The purpose of the present study was to clarify the relationship between physical fitness and judo competition performance in 14 judoists of D University. The data of physical fitness measured by 17variables were put into 5 formulas to estimate five physical fitness elements. Ninety-one games competed between 14 subjects having experience to participate in the league of Intercollegiate judo were selected to determine judo competition performance. The relationship between physical fitness and competition performance was investigated using correlation analysis and also multiple regression analysis was applied to find the validity of these estimating formulas in such way that the competition performance as a criterion might be estimated with these five physical fitness elements as independent variables. Then, the following results were obtained; 1. The judo competition performance showed significant and high correlation with the first element (physique and static muscular strength), and its degree of contribution was 76.0% to total variance of competition performance. 2. The judo competition performance did not show any significant correlation with muscular power of lower limbs, stature and body weight. 3. Negative correlation was shown between muscular power of lower limbs as second element, and body weight and chest girth. 4. It could be inferred that the most important element for the light-weight judoists to win over the heavy-weight was to utilize the power of lower limbs; i. e, the 2nd element and the total body power with agility; i. e, the 3rd element.
The purpose of this study was to investigate the endurance of the neck flexor muscle for trained Judo players estimated from the electromyogram patterns. The subjects in this study were eight trained Judo players and eight collegiate students. Each subject was asked to sustain isometric flexion for neck joint at each force level of 10,30 and 50% of his maximum voluntary contraction (MVC) to exhaustion. The surface EMG was recorded from the m. sternocleidomastoideus. An endurance time, the integrated EMG (IEMG)and the mean power frequency (MPF) were computed from the recorded EMG. The results were summarized as follows: (1) Endurance time for trained Judo players was significantly longer than for collegiate students at each of 10,30 and 50%MVC force levels. (2) The increment ratio of IEMG for each second and the reduction ratio of MPF for each second for trained Judo players were significantly smaller than for collegiate students at each of 10,30 and 50%MVC force levels. Within the limitation of this study, it can be concluded that endurance of the neck flexor muscle for trained Judo players was higher than for collegiate students. Such a result may be due to the effects of the fatigability correlated with muscle fiber composition of the neck flexor muscle for trained judo players.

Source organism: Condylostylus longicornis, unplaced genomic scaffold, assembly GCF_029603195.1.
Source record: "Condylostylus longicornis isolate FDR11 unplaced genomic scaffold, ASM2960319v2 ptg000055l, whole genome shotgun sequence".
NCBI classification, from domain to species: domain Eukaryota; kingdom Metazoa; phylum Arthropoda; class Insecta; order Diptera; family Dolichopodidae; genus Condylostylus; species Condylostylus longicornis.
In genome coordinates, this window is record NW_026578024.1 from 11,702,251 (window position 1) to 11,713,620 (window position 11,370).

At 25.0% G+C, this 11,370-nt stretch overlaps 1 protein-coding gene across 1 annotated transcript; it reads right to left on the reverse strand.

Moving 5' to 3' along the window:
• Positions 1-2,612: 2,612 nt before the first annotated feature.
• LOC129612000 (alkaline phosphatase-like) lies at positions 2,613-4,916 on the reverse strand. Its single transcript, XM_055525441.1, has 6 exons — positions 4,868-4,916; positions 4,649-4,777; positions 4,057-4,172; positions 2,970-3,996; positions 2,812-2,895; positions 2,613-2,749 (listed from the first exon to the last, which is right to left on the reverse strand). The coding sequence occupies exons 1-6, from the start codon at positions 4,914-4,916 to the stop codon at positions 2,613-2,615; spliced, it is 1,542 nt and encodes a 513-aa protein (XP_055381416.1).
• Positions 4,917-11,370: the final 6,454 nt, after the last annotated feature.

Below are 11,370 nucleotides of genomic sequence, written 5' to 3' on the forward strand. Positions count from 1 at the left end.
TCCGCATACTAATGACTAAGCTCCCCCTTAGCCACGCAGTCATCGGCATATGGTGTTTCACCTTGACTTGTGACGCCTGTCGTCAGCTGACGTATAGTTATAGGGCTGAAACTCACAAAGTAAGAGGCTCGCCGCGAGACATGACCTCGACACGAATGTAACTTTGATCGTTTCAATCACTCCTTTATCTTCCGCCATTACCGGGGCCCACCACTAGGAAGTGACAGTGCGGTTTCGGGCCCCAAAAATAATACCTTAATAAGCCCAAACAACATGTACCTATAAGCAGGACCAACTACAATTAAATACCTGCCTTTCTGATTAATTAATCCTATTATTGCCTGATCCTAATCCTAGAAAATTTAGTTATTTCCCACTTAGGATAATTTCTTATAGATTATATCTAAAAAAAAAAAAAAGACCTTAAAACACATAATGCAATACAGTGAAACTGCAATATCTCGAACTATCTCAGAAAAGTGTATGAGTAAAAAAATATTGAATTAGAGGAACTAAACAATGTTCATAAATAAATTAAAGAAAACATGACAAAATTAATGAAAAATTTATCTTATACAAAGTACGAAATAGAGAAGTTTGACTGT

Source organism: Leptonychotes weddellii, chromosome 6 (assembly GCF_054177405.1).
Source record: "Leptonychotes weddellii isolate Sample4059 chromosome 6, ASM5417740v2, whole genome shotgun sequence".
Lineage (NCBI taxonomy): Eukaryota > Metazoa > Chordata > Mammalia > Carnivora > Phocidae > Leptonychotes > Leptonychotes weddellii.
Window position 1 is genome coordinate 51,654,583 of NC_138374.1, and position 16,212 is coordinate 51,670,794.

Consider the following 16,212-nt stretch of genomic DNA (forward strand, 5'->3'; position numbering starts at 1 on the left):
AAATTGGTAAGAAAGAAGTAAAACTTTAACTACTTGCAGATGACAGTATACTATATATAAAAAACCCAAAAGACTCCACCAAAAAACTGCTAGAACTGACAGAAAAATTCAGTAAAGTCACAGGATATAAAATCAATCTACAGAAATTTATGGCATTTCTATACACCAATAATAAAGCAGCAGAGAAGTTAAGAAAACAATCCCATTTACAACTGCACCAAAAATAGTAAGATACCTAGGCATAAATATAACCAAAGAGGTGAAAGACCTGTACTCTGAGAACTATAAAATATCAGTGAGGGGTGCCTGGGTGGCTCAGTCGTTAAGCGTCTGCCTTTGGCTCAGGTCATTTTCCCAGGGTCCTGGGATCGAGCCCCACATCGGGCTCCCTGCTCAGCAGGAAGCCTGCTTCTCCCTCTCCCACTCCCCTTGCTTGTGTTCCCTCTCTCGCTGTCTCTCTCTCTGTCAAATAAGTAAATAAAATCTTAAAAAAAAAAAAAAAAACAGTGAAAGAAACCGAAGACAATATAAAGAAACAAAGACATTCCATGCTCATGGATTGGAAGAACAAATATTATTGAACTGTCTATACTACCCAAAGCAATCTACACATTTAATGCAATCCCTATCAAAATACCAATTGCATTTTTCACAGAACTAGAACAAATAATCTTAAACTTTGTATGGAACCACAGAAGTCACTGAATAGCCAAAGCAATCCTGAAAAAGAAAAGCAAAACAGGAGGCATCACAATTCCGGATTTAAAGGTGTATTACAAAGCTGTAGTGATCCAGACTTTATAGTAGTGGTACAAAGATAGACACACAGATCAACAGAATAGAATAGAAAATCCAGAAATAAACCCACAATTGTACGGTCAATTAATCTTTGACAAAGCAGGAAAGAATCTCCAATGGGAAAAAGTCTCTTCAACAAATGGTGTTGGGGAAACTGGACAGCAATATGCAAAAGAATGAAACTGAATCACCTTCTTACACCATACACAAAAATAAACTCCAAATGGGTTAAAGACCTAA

The findings of the questionnaire given to so-called “first rank judo players” concerning their instructors and method of guidance while they continued to participate in matches are as follows: (1) More judo players have their own private instructors than participants in other types of athletics. The existence of a personal instructor is considered valuable and the period of guidance under a private instructor tended to be during high, school in most cases. (2) Compared with other types of athletics, judo players have mainly been instructed between elementary school and junior high school, and then also between high school age and adulthood. (3) Most judo instructors are school teachers. The remaining instructors are often employed at sports clubs. The number of the instructors at each facility are directory proportional to each other. (4) There are two types of judo instructors. One type is an instructor that is a “king” in practices and during training. Superb leadership and strictness characterize this type. The other type is an instructor who acts as a source of technique and theory. High level techniques and medical knowledge characterize this type. While the former type of instructor gradually gains effectiveness from the elementary school period through the high school period (the peak of effectiveness) he becomes less effective after the peak. However, the latter type tends to be continuously effective as an instructor. (5) Most judo players have met their most influential instructors during their high school years. We can presume from this fact that effective and consistent guidance by high school teachers is very valuable to a judo student.